The 2013 Mazda MX-5 Miata’s basic interior styling is matched by its feature set. Simple knobs and dials operate the car’s climate control system, and while the stereo offers steering wheel controls it doesn’t provide USB inputs or offer a touch screen. This is motoring for the sake of motoring, and I can get behind that sentiment, but what I would have appreciated was a set of speakers that could overpower the noise of driving with the top down. The Miata’s system simply wasn’t up to the task.
Raising and lowering the roof is a simple process that requires one to unlatch the unit from the inside (using a single, center-mounted latch on the roof itself), and then push the lowering button on the top of the center stack until the car beeps to let you know that the mechanism has finished its work. Putting the roof up is the reverse of putting it down, but you’ll have to keep an eye on the rearview mirror to make sure that the tonneau cover has closed prior to driving off, as the roof can kiss the windshield frame several seconds before the entire operation is complete. The Miata’s retractable hard top is very, very quick – much faster than several soft tops I have had to deal with – and it’s also quiet, although you’ll have to be completely stopped in order for the system to let you put it up or take it down.
2013 Mazda MX-5 Miata Review: Safety and Ratings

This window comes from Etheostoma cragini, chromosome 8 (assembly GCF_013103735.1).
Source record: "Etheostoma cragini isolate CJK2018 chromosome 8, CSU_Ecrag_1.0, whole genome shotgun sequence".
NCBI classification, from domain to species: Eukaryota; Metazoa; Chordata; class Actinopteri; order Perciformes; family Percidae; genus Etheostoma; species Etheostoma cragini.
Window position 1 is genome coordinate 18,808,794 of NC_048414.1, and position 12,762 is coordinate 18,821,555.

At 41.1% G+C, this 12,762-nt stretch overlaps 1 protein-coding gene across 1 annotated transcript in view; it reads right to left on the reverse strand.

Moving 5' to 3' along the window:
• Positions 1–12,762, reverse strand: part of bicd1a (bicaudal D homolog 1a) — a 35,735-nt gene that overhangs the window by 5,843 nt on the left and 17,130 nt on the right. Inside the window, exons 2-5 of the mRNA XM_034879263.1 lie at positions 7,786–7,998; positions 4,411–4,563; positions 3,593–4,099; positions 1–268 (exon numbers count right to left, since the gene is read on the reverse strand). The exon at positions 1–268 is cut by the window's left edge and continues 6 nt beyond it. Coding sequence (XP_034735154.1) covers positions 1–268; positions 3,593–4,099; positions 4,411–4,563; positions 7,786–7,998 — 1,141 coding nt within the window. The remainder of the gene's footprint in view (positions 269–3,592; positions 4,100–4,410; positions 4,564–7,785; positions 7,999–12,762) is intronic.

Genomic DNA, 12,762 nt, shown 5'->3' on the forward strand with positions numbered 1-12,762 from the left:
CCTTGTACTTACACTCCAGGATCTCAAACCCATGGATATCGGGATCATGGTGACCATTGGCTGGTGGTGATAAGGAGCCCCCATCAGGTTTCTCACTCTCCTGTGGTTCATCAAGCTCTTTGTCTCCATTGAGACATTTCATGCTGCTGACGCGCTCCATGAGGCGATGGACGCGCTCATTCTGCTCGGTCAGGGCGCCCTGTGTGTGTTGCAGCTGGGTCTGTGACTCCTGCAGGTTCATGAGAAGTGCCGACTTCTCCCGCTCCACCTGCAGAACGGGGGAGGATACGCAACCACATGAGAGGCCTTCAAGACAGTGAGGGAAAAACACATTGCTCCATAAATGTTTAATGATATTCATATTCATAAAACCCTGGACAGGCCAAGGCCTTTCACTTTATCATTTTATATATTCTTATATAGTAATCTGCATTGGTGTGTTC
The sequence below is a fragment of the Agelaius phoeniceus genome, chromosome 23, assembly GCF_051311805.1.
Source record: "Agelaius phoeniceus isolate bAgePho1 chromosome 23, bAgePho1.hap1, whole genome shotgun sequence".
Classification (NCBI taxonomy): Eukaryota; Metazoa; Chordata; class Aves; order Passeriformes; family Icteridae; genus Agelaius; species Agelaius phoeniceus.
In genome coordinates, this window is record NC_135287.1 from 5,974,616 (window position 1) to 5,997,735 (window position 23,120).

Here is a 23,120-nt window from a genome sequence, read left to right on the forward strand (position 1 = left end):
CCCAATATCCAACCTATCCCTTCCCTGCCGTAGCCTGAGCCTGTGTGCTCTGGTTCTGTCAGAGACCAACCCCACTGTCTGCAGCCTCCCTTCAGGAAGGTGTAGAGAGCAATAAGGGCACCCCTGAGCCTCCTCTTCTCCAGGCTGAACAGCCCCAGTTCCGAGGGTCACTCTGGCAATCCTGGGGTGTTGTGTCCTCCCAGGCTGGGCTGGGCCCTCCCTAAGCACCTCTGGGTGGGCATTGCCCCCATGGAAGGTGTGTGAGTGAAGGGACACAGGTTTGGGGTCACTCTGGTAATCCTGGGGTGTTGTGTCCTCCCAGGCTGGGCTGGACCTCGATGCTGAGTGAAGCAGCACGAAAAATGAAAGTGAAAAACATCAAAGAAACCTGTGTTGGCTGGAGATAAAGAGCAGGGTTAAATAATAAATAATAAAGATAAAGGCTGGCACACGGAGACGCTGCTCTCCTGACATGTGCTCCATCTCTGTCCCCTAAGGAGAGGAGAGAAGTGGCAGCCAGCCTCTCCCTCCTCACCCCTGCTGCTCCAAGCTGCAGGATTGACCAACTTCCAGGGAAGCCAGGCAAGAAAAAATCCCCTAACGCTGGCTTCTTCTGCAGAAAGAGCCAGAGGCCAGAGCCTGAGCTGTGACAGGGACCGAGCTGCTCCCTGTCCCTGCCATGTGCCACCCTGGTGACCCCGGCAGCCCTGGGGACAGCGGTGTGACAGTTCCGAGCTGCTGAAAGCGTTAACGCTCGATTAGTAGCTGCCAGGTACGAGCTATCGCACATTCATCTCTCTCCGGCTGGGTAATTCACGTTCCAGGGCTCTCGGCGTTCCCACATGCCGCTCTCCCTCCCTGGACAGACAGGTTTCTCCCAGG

- The 2013 Mazda MX-5 Miata debuts no new safety gear.
The 2013 Mazda MX-5 Miata comes with a host of airbags, including dual forward and side impact units, and it also offers electronic stability control and traction control. It doesn’t provide access to the kind of advanced safety systems that are becoming more and more prevalent amongst small cars, which means those seeking equipment like a blind spot monitor are out of luck.
2013 Mazda MX-5 Miata Crash Test Ratings: The 2013 Mazda MX-5 Miata has not been crash tested by either the NHTSA or the IIHS.
2013 Mazda MX-5 Miata Review: Engines and Fuel Economy
- The 2013 Mazda MX-5 Miata soldiers forward with the same drivetrain as the previous model year.
The 2013 Mazda MX-5 Miata is equipped with a 2.0-liter, four-cylinder engine that develops 167 horsepower and 140 lb-ft of torque when matched with either one of its five-speed or six-speed manual transmissions. Selecting the six-speed automatic knocks horsepower down to 148. Fuel mileage for the base MX-5 Miata is listed at 22-mpg in stop and go driving and 28-mpg during highway cruising, although Mazda recommends premium fuel which will up your operating costs by a few dollars per tank. I saw 20-mpg combined – a couple miles per gallon under its EPA rating – after a week of hard driving.
2013 Mazda MX-5 Miata Review: Driving Impressions
The 2013 Mazda MX-5 Miata is one of the most rewarding automobiles I have had the pleasure of driving over the course of the past year. You might think I am biased due to my past relationship with a very special, now-departed Miata of my own, but the truth is I enjoy the current generation of the MX-5 despite it not being able to match the visceral feel of the early versions of the car.